Peter Horn is a poet and critic who spent decades in outspoken opposition to apartheid. His fights with the establishment in the universities, his patronage of young black writers, and the total publication ban under which he worked for a time evoked so much domestic and international sympathy as to make the quality of his writing--and he happened to write extremely well—irrelevant. His academic reputation was comfortable, and he received actual—even literal—acclaim. He remembers poetry readings at political rallies, with cheering audiences of several thousand. Now he is thinking of emigrating. Part of his frustration has been the five-year wait for prize money owed him by a writers’ organization which moved mostly on political energy and is now stumbling like a wino.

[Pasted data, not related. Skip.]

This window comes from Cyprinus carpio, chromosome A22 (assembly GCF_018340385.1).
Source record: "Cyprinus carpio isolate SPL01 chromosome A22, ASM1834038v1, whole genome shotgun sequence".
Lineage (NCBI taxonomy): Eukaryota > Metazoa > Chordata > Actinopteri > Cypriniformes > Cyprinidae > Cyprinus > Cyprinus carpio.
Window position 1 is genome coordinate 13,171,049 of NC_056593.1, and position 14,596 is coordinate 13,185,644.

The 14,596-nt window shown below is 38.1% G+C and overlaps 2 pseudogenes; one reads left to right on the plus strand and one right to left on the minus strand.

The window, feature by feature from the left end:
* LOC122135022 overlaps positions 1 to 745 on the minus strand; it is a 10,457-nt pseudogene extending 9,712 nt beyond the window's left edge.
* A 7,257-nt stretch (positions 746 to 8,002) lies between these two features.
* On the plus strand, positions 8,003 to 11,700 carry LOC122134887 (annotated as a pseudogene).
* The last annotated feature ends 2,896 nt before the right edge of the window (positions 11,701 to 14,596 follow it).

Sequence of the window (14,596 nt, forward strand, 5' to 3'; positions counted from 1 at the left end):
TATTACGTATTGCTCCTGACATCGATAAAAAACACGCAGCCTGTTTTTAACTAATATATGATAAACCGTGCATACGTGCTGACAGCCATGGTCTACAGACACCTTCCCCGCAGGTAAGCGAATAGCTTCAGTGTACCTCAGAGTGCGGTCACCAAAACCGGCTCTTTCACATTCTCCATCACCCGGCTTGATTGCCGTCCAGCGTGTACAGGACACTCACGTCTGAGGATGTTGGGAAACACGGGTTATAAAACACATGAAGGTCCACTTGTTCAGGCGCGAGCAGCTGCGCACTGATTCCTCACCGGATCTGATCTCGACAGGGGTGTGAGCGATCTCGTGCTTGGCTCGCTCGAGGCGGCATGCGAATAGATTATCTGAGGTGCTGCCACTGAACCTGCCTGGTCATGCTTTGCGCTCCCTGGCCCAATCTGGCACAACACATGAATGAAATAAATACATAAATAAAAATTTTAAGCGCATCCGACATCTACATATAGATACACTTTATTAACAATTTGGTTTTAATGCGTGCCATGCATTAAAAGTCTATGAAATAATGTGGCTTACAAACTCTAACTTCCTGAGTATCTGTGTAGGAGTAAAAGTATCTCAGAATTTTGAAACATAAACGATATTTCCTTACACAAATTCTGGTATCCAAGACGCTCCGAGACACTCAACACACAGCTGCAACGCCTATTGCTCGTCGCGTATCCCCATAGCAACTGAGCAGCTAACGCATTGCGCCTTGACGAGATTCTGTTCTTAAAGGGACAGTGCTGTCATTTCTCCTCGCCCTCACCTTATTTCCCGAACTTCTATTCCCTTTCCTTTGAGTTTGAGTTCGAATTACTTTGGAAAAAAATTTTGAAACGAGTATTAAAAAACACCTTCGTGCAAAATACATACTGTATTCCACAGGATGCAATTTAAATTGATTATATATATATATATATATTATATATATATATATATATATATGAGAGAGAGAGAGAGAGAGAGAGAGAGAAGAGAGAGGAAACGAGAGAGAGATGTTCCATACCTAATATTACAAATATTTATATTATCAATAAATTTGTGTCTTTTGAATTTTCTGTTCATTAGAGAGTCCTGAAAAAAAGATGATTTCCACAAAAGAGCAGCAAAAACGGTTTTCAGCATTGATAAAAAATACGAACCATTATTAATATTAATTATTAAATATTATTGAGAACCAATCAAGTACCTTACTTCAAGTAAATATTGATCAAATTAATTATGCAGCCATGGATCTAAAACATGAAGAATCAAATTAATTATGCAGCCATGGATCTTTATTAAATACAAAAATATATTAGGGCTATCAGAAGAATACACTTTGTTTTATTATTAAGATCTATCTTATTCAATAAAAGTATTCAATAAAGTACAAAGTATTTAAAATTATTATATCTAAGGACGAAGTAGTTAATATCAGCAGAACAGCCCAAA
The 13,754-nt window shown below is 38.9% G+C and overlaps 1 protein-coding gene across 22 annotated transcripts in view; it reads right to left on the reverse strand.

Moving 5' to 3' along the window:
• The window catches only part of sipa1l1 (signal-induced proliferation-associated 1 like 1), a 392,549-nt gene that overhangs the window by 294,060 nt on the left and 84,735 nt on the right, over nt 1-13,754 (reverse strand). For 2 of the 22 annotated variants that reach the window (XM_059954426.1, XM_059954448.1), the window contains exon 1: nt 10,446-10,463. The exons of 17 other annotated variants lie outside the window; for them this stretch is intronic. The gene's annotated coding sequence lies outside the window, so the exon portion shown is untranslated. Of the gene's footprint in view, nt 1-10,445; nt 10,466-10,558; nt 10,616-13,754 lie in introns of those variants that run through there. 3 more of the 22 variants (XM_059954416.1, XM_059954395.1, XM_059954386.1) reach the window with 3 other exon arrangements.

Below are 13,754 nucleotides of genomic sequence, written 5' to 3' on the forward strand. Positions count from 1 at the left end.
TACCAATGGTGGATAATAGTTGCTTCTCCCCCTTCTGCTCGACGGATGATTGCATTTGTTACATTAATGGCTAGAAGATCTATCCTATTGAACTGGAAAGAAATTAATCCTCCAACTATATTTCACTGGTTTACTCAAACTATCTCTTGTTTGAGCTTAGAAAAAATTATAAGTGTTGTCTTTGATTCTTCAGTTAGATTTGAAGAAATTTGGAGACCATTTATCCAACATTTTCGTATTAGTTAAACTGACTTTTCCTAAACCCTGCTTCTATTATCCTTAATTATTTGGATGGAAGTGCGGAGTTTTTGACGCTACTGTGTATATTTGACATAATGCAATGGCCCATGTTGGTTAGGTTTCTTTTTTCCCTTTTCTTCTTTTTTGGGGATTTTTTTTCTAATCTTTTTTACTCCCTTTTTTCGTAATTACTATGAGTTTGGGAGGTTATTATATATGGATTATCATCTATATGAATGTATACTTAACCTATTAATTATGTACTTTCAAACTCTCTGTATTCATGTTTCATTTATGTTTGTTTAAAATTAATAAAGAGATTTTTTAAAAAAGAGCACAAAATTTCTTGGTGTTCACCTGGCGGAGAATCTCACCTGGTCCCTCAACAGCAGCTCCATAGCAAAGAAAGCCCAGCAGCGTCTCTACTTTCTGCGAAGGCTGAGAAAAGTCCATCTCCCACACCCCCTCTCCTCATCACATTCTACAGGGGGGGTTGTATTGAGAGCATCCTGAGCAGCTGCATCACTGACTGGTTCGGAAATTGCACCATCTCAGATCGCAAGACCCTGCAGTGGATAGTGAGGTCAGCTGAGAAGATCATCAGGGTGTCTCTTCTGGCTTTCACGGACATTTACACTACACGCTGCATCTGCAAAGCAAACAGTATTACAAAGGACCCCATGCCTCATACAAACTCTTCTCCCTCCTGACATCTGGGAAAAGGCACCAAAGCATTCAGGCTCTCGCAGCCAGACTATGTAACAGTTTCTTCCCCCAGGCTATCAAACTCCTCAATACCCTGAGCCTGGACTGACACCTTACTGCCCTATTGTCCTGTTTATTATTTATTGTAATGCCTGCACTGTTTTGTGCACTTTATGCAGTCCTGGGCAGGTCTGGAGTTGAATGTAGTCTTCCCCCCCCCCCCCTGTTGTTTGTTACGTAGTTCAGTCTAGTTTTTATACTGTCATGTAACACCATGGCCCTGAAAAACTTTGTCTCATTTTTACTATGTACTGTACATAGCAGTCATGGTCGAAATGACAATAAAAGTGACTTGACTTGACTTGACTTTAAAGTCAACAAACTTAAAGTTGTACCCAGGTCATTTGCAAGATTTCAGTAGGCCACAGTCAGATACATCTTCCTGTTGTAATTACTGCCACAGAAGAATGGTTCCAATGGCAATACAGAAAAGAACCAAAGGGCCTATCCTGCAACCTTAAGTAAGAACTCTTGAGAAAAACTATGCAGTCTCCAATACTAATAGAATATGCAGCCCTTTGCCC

J. M. Coetzee is one of Horn’s colleagues on the faculty of the University of Cape Town. Some of Coetzee’s novels are set in apartheid...


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